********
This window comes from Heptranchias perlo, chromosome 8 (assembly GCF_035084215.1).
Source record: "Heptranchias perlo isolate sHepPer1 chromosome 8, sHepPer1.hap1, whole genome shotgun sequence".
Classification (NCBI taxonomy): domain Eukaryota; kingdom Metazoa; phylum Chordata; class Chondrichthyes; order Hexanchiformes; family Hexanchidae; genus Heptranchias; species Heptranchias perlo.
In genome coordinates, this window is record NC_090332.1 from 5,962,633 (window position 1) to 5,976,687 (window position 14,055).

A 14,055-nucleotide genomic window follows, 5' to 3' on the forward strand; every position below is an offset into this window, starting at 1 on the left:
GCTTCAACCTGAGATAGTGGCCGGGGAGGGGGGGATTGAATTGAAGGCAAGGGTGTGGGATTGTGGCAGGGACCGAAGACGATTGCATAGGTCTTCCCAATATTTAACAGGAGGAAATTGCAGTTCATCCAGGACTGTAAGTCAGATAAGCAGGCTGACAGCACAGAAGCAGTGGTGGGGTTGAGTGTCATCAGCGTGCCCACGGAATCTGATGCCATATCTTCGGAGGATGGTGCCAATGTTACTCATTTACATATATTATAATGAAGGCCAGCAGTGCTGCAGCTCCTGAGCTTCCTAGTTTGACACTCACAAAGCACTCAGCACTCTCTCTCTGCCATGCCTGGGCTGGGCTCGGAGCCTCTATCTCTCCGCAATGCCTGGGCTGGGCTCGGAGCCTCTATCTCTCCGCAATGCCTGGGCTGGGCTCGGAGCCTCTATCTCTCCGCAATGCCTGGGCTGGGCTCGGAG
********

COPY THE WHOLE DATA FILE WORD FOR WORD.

This window comes from Heptranchias perlo, chromosome 8 (assembly GCF_035084215.1).
Source record: "Heptranchias perlo isolate sHepPer1 chromosome 8, sHepPer1.hap1, whole genome shotgun sequence".
Classification (NCBI taxonomy): domain Eukaryota; kingdom Metazoa; phylum Chordata; class Chondrichthyes; order Hexanchiformes; family Hexanchidae; genus Heptranchias; species Heptranchias perlo.
In genome coordinates, this window is record NC_090332.1 from 5,962,633 (window position 1) to 5,976,687 (window position 14,055).

A 14,055-nucleotide genomic window follows, 5' to 3' on the forward strand; every position below is an offset into this window, starting at 1 on the left:
GCTTCAACCTGAGATAGTGGCCGGGGAGGGGGGGATTGAATTGAAGGCAAGGGTGTGGGATTGTGGCAGGGACCGAAGACGATTGCATAGGTCTTCCCAATATTTAACAGGAGGAAATTGCAGTTCATCCAGGACTGTAAGTCAGATAAGCAGGCTGACAGCACAGAAGCAGTGGTGGGGTTGAGTGTCATCAGCGTGCCCACGGAATCTGATGCCATATCTTCGGAGGATGGTGCCAATGTTACTCATTTACATATATTATAATGAAGGCCAGCAGTGCTGCAGCTCCTGAGCTTCCTAGTTTGACACTCACAAAGCACTCAGCACTCTCTCTCTGCCATGCCTGGGCTGGGCTCGGAGCCTCTATCTCTCCGCAATGCCTGGGCTGGGCTCGGAGCCTCTATCTCTCCGCAATGCCTGGGCTGGGCTCGGAGCCTCTATCTCTCCGCAATGCCTGGGCTGGGCTCGGAG